Russian President outlines objectives of the special military operation in the Donbass warning a buffer zone will be created if attacks on Russia continue
The goals of Moscow’s military operation in Ukraine have not changed and are in fact being served by Kiev’s latest offensive, Russian President Vladimir Putin told a gathering of war correspondents at the Kremlin on Tuesday.
He also warned that if shelling of Russian territories continue, Russia would have to create “buffer zone” in Ukrainian territory.
Russian President Vladimir Putin meets with military correspondents at the Kremlin, June 13, 2023. © The Kremlin/Handout
“If Kiev’s drone strikes and incursion continue, Moscow may consider setting up a “buffer zone” in Ukrainian territory, to keep them out of range. “No fundamental changes have taken place today in terms of the goals that we set for ourselves at the beginning of the operation,” Putin said.
“The goals laid out in February 2022 are “essential” and while some details are subject to change based on the developing situation, they remain fundamentally the same, Putin said.
Former Russian President Dmitry Medvedev © RIA Novosti
Demilitarisation of Ukraine is happening “gradually and methodically,” with Kiev’s troops now entirely reliant on Western weapons, equipment and ammunition, unable to produce anything locally. There has been progress on protecting the people of Donbass, though Ukraine continues to bombard them.”
Kiev launched a large-scale offensive on June 4, using the troops and equipment provided by the West, but without success in any sector. “They’re taking heavy casualties. Greater than ours” by a factor of ten, said the Russian president. Equipment-wise, Ukraine has already lost up to 30% of what the West has provided, including three times as many tanks as Russia.
More troops will be needed if there is a decision to march on Kiev, but not under the current circumstances, the Russian president said. On top of the 300,000 reservists called up last fall, more than 150,000 people have signed up for contract service, at a rate of 9,500 a week. Conscripts doing their regular service have also seen battle in Belgorod, and acquitted themselves admirably.
Russia began overhauling its defense industry eight years ago, but the conflict made clear the remaining shortcomings, Putin said, such as the availability of drones. Since the start of hostilities, the Russian industry has increased production up to tenfold for certain systems, with some companies operating in three shifts. Meanwhile, Ukraine’s capabilities have been almost entirely eliminated and they depend entirely on the West. The West doesn’t care if their weapons deliveries violate laws, and have not yet realized they will never achieve their objectives when it comes to Russia. “They will have to understand that. I think they gradually will,” Putin said.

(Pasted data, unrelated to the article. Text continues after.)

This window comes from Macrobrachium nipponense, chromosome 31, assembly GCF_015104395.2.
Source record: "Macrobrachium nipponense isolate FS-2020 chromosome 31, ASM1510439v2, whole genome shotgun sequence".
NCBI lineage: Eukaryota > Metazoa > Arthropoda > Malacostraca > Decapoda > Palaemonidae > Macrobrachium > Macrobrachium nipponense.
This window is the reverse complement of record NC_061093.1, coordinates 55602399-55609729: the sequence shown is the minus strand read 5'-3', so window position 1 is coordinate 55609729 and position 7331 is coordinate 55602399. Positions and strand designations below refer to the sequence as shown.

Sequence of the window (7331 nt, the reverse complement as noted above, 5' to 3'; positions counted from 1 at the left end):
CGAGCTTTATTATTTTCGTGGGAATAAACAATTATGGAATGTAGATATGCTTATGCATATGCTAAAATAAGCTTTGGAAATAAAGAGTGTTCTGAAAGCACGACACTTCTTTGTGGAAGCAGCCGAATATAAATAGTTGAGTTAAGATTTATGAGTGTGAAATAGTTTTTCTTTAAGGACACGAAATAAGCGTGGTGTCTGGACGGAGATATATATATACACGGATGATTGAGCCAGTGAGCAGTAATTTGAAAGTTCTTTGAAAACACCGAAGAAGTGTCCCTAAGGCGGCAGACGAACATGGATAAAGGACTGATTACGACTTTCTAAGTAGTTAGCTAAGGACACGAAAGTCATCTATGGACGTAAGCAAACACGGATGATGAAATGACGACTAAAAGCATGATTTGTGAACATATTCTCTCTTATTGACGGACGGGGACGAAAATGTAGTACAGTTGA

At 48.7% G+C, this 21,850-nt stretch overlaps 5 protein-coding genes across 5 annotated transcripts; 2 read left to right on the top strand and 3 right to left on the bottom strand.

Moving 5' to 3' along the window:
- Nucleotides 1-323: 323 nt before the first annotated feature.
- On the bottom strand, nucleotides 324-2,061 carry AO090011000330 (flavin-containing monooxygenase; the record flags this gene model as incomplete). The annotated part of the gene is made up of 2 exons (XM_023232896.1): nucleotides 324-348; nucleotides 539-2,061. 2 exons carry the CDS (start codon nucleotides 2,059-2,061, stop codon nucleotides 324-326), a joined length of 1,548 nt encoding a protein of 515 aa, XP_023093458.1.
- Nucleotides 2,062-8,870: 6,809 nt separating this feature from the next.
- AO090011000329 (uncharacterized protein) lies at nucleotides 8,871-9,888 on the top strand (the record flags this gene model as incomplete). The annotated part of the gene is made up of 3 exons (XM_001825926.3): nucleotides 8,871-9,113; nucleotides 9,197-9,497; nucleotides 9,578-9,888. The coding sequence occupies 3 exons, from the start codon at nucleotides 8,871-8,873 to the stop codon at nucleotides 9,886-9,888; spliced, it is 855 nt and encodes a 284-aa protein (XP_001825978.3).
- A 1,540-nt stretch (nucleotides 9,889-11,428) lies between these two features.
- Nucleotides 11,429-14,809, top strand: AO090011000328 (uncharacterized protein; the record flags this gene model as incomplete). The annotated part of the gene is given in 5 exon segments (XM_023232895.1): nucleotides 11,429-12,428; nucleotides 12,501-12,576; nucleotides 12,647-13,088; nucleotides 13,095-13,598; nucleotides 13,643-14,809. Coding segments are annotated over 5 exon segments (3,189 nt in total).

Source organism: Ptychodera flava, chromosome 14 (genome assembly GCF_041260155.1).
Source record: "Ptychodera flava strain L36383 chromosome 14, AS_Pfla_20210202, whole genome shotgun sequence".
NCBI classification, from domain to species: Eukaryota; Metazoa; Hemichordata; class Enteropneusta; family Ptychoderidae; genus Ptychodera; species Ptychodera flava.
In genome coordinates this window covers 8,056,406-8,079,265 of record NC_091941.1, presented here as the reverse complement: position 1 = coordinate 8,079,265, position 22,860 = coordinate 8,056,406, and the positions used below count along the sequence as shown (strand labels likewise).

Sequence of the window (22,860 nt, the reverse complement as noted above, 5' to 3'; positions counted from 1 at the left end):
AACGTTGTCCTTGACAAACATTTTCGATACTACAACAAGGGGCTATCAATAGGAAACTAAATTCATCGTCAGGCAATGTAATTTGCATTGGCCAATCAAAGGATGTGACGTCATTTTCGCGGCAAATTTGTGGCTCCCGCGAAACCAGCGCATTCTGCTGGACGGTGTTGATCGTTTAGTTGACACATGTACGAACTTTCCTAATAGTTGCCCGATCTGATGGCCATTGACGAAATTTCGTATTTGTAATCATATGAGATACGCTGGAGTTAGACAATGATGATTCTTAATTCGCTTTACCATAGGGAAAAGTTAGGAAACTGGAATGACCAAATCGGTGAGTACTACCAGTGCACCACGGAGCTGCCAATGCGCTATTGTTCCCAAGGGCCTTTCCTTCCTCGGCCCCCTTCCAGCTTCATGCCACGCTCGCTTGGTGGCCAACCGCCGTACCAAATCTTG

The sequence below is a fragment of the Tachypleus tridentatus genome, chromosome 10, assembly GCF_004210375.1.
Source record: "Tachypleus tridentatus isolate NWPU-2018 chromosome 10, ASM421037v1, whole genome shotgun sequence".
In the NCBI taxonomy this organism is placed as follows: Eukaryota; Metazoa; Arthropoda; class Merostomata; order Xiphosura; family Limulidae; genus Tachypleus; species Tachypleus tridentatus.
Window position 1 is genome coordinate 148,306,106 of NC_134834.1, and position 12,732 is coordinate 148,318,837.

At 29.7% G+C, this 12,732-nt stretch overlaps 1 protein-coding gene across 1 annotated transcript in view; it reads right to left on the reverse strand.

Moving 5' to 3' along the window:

Writing on Telegram on Wednesday, deputy chairman of Russia’s Security Council and former president Dmitry Medvedev stated that any potential demilitarized zone created by Russia in Ukraine should extend close to the Polish border.
Responding to remarks made on Tuesday by Putin, that Moscow could consider establishing a “buffer zone” in Ukraine to prevent Russian regions from being shelled, he wrote “Taking into account the enemy’s decisions to supply the Kiev regime with weapons with an even longer range, this line should pass in the area of Lviv… so that it could play a real defensive role,” Medvedev said, referring to the large city in western Ukraine, not far from the Polish border.
Moscow has repeatedly accused Kiev of using Western-supplied weapons to attack civilian targets in Russia. Last month, the UK provided Kiev with an unspecified number of Storm Shadow missiles, which have a range of more than 250km (150 miles). The weapons were subsequently used by Ukrainian troops to target civilians in the Russian city of Lugansk, Moscow claimed.
In recent weeks, Ukrainian troops have significantly ramped up artillery attacks on Russian border regions, firing hundreds of shells and causing civilian casualties as well as widespread destruction.
Medvedev, who currently serves as deputy chairman of Russia’s Security Council, also pointed to what he claimed was the “proven complicity” of Western nations in the sabotage of the Nord Stream gas pipelines last autumn. He added that against this backdrop, Moscow “has no more constraints even in moral terms to refrain from destroying enemy cable communications laid on the ocean floor.”
In February, American investigative journalist Seymour Hersh released a report accusing the US of orchestrating the attack on the pipelines, which were built to transport gas from Russia to Germany. Hersh claimed the US acted in response to the German government’s reluctance to send more military support to Ukraine. Washington dismissed the allegations, although President Putin said he “fully agrees” with Hersh’s conclusions.